Your Guide to Kīlauea, Kauaʻi 

Don’t confuse this peaceful town on Kauaʻi with the fiery volcano. This charming neighborhood is home to mushroom-powered cafés, trendy boutiques and a historic lighthouse.
The Daniel K. Inouye Kīlauea Point Lighthouse is the town’s historic treasure. Photo: Grace Maeda

Like most of the neighborhoods on Kauaʻi, the quiet town of Kīlauea is a tranquil respite—and not to be confused with the active Kīlauea volcano on Hawaiʻi Island. While it’s home to the historic Kīlauea Lighthouse, it’s a town often bypassed on the drive to Hanalei. But it’s worth the detour to stop and wander the uncrowded streets. Here, you’ll find an eclectic, yet laid-back assortment of health-conscious cafés, juice bars, yoga studios as well as surf shops and hip boutiques. Not far from the shopping hub, you can take a stroll on the family-friendly Wai Koa Loop Trail and, of course, visit the town’s main attraction, the Kīlauea Lighthouse. If mushroom elixirs, aura-cleansing crystals and bird sanctuaries sound appealing, pull off Kūhiō Highway and explore this gem of a town 

Trilogy Coffee & Tea Bar  


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Start your day in Kīlauea at Trilogy Coffee & Tea Bar. And this is not the average coffee shop. Here, you can order specialty espresso and superfood lattes such as mushroom milk and witch’s brew (a spice blend made with the herb ashwagandha). The cozy café also offers tempting vegan and gluten-free baked goods. As you wait for your beverage—or superfood potion—browse through shelves of artisanal chocolate and mushroom-based teas, including local company Mālama Mushrooms. You can find fungi teas with ingredients like lion’s mane, reishi and chaga. Then sit in the peaceful courtyard to sip, relax and people watch. 4270 Kīlauea Road, Kīlauea, 

Kauaʻi Juice Co.  

After a superfood coffee, grab a fresh juice at the beloved Kauaʻi Juice Co. The shop is inside the Kīlauea Plantation Center, a charming stone building, and right next door to Metamorphous Yoga. For a little heartier sustenance or a healthy lunch to-go, there is a colorful variety of bowls, with options like the rainbow goddess salad or the coconut satay kelp noodles. 4270 Kīlauea Road, Kīlauea,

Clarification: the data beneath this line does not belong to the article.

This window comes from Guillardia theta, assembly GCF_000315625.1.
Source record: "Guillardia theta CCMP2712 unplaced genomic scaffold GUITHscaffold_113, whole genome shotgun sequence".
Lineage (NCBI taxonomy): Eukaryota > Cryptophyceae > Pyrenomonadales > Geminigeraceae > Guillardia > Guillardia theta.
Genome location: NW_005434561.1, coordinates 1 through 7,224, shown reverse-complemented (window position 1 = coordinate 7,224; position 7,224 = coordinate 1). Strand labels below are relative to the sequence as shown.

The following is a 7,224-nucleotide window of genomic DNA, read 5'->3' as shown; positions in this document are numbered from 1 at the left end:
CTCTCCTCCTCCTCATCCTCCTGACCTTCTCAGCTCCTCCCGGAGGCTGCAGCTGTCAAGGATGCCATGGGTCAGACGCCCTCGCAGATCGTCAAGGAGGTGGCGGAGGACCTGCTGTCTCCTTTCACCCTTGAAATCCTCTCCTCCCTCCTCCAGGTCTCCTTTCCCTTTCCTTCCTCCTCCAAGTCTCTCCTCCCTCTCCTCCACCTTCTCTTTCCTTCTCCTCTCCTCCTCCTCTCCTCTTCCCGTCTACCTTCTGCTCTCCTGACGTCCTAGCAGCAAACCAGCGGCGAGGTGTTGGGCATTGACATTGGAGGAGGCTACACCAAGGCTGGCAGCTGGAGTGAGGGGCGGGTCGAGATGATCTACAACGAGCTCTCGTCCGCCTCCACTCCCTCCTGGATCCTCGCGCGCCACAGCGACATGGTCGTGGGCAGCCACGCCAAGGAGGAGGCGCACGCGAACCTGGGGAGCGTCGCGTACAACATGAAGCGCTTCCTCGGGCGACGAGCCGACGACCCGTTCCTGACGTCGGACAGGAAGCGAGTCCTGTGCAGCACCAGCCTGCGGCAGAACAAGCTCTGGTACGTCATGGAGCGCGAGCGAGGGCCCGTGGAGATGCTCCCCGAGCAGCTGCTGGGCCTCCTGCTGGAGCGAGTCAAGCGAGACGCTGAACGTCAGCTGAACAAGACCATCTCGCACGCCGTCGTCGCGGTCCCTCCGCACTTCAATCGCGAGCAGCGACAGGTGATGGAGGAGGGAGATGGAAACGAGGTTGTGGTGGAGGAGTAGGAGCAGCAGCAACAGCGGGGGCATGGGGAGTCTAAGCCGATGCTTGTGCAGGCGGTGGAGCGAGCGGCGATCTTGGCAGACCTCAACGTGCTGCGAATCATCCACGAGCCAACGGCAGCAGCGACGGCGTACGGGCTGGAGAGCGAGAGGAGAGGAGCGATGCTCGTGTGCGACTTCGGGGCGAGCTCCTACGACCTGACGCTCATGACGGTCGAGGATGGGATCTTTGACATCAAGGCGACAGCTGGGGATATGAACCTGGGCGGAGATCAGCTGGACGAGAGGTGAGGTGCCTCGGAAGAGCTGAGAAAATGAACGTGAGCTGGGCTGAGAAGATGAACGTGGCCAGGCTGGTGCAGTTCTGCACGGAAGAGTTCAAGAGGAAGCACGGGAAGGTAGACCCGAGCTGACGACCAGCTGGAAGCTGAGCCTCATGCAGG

Hunter Gatherer 


Decks of tarot cards and crystals are on display at Hunter Gatherer.
Photo: Grace Maeda

The same spirited vibes of Trilogy Coffee & Tea Bar and Kauaʻi Juice Co. flow right into Hunter Gatherer. Artsy treasures line the shelves and tables in this bohemian boutique. From heart-opening rose quartz crystals and patchouli oil to Pendleton beach blankets and tarot cards, there is an eclectic assortment of goods that are certainly worth gathering. 4270 Kīlauea Road, Kīlauea, 

Kīlauea Fish Market 


Stop by Kīlauea Fish Market for poke plate or an ʻahi wrap.
Photo: Grace Maeda

Kīlauea Fish Market is also in the historic stone Kīlauea Plantation Center. The eatery has been serving popular plate lunches and ʻahi wraps since 2004. It’s a favorite among residents and visitors. And recently, the family-run shop opened a shave ice stand on the market’s patio. After enjoying a teriyaki chicken or poke plate, grab a shave ice from the small stand outside—it’s run by the fish market owner’s daughter—for dessert. 4270 Kīlauea Road, Kīlauea,